EHD outbreaks killing deer in Michigan have occurred in isolated areas almost every year since 2006. Prior to 2006, EHD outbreaks in Michigan occurred in 1955 and 1974. The estimated mortality has varied from 50 to 1,000 deer per year in the affected areas.
“Due to the prolonged, dry, hot weather this year, we are not surprised to see EHD emerge again,” said Tom Cooley, DNR wildlife biologist and pathologist. “Mortality numbers will depend on how widespread the disease is -- die-offs usually occur within one watershed area. If multiple watersheds are involved, the total mortality is higher.”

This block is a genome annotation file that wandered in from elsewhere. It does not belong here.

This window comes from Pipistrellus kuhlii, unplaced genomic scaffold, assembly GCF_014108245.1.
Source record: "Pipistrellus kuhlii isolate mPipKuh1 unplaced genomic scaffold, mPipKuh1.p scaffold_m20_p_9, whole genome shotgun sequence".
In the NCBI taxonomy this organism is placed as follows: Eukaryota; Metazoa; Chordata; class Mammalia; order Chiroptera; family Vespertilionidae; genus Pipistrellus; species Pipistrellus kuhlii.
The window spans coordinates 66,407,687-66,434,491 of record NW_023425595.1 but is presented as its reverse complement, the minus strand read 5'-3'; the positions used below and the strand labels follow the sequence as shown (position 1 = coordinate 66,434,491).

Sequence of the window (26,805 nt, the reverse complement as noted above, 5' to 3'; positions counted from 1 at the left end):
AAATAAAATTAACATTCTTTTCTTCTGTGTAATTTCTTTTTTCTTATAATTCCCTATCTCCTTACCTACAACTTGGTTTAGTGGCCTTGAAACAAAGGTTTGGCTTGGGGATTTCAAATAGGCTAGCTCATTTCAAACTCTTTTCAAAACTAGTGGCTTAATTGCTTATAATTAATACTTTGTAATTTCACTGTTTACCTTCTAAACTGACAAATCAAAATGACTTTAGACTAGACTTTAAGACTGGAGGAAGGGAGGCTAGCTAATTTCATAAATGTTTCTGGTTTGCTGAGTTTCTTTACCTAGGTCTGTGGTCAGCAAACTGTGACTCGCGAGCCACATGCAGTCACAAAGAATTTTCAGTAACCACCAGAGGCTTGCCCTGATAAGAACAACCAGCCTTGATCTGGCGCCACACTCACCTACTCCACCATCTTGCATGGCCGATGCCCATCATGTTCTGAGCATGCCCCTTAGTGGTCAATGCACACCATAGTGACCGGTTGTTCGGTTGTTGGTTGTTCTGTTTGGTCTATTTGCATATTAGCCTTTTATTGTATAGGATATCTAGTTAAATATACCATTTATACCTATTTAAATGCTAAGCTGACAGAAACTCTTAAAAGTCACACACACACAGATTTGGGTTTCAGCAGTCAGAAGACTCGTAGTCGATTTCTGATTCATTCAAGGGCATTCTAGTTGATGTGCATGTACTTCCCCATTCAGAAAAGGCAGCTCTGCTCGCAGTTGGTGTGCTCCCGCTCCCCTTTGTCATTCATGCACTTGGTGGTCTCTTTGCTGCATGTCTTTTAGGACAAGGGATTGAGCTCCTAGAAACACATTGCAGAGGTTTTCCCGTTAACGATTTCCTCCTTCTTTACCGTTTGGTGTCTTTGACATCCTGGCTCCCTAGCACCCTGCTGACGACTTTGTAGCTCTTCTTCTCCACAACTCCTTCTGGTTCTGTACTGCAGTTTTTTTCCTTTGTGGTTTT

There is no known effective treatment for, or control of, EHD. The disease has been seen for decades in most areas of the United States, especially the southeast states and Texas. It has been less commonly observed in Great Lakes and New England states, although it has now been detected in Michigan in six of the last seven years.
Any sign of EHD would be cause for alarm but especially now that it's been detected in past years.